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Business rates revaluation reveals growing gap between London and the North


The results of the latest business rates revaluation reveal a growing divergence in property prices between London and the rest of the country. Increases in the value of non-residential property in the capital are set to raise rates bills by 11%, on average, increasing the tax take by over £700 million. This will be offset by reductions in bills and revenues in most of the rest of England, and especially the North, as property values fall behind. Growing differences in property prices reflects broader evidence of a growing divergence in economic performance over the last few years. And it will contribute to the ongoing trend of the UK government becoming more and more dependent on revenue from London to fund services across the whole – which may pose difficulties if more revenue sources are devolved to the local level. This observation discusses this and other issues related to today’s revaluation figures.


Business rates – a tax paid by businesses and other occupiers of non-residential property and based on the value of that property – are a big deal: across the country as a whole they are forecast to raise £28.4 billion in 2016–17. This is almost as much as is forecast to be raised from council tax (£31.4 billion)– a tax levied on residential property, which in aggregate is worth around 4-5 times as much as non-residential property.

At the moment, business rates are assessed on 2008 property values. Today, the Valuation Office Agency has announced the updated 2015 property values that will be used to calculate business rates from April 2017. This is also a big deal: between 2008 and 2015 property values have changed very differently in different parts of the country, with very large increases in some areas (notably ‘gentrifying’ parts of London), and big decreases in others (such as ‘struggling’ town centres in much of the rest of the country). These relative changes will have a huge effect on business rates bills.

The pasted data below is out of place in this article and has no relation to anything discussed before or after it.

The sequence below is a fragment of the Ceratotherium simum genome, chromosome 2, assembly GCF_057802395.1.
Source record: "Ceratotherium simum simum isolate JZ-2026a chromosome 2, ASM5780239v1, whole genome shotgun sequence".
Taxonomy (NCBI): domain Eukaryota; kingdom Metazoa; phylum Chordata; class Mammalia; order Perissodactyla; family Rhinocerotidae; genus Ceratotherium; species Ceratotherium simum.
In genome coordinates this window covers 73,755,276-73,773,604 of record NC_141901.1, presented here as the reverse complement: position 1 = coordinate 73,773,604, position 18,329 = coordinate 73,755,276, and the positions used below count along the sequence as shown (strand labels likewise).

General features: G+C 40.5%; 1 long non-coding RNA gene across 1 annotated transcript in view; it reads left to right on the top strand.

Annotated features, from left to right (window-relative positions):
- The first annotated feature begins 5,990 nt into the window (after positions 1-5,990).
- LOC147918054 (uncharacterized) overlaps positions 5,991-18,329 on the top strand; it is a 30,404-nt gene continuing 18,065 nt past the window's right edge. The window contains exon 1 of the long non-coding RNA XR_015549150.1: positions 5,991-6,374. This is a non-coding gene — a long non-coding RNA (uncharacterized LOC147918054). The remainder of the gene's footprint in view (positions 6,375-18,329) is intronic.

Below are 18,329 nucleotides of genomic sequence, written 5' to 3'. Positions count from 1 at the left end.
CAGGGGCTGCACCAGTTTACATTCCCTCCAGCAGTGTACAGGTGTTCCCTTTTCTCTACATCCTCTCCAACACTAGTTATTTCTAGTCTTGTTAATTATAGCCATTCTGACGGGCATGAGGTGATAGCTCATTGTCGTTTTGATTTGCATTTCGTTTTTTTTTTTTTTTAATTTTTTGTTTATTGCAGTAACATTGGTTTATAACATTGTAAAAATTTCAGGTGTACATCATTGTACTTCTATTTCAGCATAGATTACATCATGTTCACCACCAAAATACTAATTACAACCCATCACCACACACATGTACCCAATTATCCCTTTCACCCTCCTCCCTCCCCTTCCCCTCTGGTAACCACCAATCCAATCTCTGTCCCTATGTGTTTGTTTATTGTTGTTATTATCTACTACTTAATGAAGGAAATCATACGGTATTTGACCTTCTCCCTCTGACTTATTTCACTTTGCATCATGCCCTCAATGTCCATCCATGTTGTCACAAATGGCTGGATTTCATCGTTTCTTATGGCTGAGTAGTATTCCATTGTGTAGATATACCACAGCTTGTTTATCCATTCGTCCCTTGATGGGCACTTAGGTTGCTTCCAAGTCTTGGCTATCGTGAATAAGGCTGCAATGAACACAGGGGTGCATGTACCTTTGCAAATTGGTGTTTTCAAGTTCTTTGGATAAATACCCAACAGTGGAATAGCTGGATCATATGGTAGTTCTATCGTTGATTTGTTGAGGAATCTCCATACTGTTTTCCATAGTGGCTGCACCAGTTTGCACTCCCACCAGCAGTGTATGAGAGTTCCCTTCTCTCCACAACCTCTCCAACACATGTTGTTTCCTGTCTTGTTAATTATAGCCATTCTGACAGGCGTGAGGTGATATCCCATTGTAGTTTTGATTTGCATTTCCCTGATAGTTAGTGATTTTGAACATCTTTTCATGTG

The business rates system works in a slightly odd way. The tax bill is calculated as the value of a property multiplied by a tax rate (called ‘the multiplier’).  The multiplier generally increases in line with inflation in the years between valuations such that revenues also rise roughly in line with inflation (although in 2014 and 2015 the government capped the increase at 2%).

Perhaps surprisingly, across England as a whole, the value of non-domestic property is estimated to have risen by around 11%, on average, between 2008 and 2015. If the same multiplier (i.e. tax rate) were kept, revaluation would therefore lead to overall business rates revenues rising.  To stop this happening, the multiplier would have to be reduced by 11% to ensure that average bills do not increase simply as a result of the revaluation.

The impact of revaluation on rates bills across England

Rateable values – and hence rates bills – are changing differently for different properties and different parts of England. The figure below show the average estimated change in rateable value and the implied change in business rates bills as a result of the revaluation for the different regions in England, as well as the so-called ‘central rating list’ (which includes things like transport, energy, water, and telecoms infrastructure that are often national in scope, and therefore are not allocated to any particular council or indeed regions).

Figure 1. Average change in rates bills due to revaluation, by region, before accounting for adjustment to multiplier to account for expected appeals